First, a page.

29 thoughts on “A cool picture of camels

  1. It’s considered one of the best pictures of the year and they spoil it with an overlaid caption (let alone one in Comic Sans)!

    But, yes, very cool…


  2. This is a beautiful illustration of Plato’s Allegory of the Cave: we do not see reality but only ‘shadows’ of reality.

      1. Those guys are probably creationists, too.

        I like a lot of fonts such as Abelard and Bremen BD for example, but Comic Sans is easy to read. I use it in all of my talks and posters. I’d way rather stand at a poster and read Comic than Times Roman.

        1. Well, if you want to convey silliness, childish naivete, irreverence, &c., go right ahead.

          And if legibility is your most important criterion, there are many typefaces that are more easily readible than Comic Sans!


          1. Chacun à son goût. And remarkable that anyone at this website would take offense to anything they felt smacking of irreverence.

            1. These are clearly meanings of “perfectly” and “desirable” that I was previously unaware of… 😉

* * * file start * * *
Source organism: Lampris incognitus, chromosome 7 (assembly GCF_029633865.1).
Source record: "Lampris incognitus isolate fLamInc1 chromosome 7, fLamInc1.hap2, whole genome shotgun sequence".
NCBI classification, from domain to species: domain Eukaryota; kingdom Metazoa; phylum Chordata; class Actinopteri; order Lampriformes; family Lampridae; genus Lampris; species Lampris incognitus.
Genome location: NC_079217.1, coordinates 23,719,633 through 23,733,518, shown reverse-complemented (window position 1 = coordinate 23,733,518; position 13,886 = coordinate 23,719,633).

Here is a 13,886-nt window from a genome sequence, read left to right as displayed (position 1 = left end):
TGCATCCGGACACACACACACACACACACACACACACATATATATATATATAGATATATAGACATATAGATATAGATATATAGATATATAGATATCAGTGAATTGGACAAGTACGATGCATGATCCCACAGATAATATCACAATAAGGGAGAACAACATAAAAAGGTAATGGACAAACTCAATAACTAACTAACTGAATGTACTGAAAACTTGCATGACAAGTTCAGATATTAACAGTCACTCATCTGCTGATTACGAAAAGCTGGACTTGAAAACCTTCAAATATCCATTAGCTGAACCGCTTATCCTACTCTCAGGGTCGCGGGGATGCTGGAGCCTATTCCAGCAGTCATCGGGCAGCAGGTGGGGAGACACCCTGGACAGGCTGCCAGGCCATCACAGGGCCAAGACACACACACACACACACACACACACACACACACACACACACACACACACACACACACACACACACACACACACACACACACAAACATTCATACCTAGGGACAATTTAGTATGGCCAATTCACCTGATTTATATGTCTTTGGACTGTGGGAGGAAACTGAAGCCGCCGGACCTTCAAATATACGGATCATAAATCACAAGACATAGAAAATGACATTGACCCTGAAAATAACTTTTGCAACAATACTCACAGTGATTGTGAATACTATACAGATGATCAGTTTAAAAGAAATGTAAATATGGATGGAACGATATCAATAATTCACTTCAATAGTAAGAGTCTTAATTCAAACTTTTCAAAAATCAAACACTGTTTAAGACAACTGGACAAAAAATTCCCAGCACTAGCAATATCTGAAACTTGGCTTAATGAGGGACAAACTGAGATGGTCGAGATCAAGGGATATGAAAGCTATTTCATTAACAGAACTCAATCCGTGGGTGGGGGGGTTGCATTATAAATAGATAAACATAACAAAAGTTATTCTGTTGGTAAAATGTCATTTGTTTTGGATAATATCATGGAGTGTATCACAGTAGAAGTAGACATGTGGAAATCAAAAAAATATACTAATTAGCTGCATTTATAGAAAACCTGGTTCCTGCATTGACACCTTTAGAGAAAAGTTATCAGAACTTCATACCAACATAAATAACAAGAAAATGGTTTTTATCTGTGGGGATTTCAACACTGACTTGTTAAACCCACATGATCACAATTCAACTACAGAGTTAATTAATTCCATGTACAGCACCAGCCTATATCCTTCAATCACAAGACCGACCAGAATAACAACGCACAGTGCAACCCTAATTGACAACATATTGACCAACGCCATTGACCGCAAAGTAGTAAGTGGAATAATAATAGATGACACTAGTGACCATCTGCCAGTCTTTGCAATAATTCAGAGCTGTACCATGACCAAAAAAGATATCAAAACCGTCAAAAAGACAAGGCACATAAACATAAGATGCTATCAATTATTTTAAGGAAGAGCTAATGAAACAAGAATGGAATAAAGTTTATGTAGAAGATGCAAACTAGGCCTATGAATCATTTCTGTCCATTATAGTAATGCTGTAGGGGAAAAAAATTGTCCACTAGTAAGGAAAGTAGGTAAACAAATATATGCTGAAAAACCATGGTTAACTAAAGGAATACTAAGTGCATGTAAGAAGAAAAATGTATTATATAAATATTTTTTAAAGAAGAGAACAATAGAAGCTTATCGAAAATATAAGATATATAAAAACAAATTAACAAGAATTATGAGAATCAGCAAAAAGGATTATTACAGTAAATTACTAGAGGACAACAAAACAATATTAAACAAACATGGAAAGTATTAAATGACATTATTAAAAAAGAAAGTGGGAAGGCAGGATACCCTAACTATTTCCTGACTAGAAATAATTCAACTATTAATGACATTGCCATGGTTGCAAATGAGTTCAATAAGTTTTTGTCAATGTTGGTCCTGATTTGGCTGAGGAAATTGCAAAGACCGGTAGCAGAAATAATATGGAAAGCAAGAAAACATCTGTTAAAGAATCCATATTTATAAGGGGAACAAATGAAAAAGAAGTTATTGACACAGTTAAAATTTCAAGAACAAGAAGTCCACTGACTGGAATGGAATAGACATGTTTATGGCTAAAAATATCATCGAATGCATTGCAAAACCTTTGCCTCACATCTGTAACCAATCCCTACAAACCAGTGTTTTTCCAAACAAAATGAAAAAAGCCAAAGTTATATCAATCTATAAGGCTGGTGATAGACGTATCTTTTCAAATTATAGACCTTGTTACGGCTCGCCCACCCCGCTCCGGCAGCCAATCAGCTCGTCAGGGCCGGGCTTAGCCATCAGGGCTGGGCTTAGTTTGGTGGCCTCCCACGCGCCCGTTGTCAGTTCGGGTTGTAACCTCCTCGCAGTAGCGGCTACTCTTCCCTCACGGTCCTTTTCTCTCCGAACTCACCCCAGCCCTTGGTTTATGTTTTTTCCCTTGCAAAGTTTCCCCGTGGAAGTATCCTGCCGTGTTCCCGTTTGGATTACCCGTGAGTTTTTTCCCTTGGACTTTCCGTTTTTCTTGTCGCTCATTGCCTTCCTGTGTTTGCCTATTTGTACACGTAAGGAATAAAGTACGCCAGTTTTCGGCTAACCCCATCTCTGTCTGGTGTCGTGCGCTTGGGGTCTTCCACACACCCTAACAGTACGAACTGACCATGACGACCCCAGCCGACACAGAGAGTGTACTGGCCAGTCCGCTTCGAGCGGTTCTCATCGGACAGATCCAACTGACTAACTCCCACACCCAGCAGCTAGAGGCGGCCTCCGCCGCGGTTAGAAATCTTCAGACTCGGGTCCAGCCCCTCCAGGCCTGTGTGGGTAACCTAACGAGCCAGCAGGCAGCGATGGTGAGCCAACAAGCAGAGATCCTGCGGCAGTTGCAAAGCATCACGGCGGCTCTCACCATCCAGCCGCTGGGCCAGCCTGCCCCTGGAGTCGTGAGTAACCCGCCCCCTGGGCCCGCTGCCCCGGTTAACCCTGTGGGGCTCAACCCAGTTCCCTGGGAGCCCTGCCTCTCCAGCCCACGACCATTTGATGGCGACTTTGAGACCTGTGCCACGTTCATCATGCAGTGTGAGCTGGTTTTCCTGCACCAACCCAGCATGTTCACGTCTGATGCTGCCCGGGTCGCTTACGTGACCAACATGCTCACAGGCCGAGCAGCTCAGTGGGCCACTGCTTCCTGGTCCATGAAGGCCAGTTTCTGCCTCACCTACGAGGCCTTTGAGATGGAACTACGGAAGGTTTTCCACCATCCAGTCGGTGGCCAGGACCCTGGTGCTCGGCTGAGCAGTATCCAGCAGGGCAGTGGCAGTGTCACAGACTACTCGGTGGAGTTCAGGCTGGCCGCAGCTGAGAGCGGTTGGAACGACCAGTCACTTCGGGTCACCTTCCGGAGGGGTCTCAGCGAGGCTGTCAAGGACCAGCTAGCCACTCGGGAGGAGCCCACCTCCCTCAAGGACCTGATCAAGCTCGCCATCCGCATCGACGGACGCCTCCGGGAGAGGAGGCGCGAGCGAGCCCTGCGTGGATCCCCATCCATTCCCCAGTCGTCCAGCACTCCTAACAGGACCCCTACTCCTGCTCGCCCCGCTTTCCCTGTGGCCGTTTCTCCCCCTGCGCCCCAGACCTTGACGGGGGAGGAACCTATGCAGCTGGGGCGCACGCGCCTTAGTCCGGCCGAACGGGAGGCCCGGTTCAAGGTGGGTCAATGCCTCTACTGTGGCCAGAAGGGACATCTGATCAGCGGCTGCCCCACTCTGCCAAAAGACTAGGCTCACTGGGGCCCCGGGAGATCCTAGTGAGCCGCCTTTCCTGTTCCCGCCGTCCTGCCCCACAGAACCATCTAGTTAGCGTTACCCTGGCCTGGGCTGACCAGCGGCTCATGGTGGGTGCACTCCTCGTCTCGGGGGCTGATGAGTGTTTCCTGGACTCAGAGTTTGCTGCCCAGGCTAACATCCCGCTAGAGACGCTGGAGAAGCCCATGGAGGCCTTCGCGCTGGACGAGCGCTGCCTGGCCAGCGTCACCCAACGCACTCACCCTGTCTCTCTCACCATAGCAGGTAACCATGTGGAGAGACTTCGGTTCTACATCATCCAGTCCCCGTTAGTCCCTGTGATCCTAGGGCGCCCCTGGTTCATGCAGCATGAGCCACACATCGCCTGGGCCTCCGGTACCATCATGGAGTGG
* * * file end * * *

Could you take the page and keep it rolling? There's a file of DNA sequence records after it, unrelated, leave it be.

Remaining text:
But whatever you think of the aesthetics of the letterforms (and I’ve got to agree with Dave Gibbons, whose lettering in Watchmen “inspired” Vincent Connare’s design, that it’s “particularly ugly”), Connare intended it to be used in informal documents and Comic Sans is always at odds with a serious message.

              There are many comic-book-style fonts that are graphically superior to Comic Sans — those by Nate Piekos at Blambot.com, for example — but I’d never think of using any of those as the main typeface in a presentation to a client (only sparingly, for effect, if appropriate).


              1. No, I’ve put the “taste” issue aside.

                The appropriateness of different typefaces to the tone of the text is rooted in psychology.


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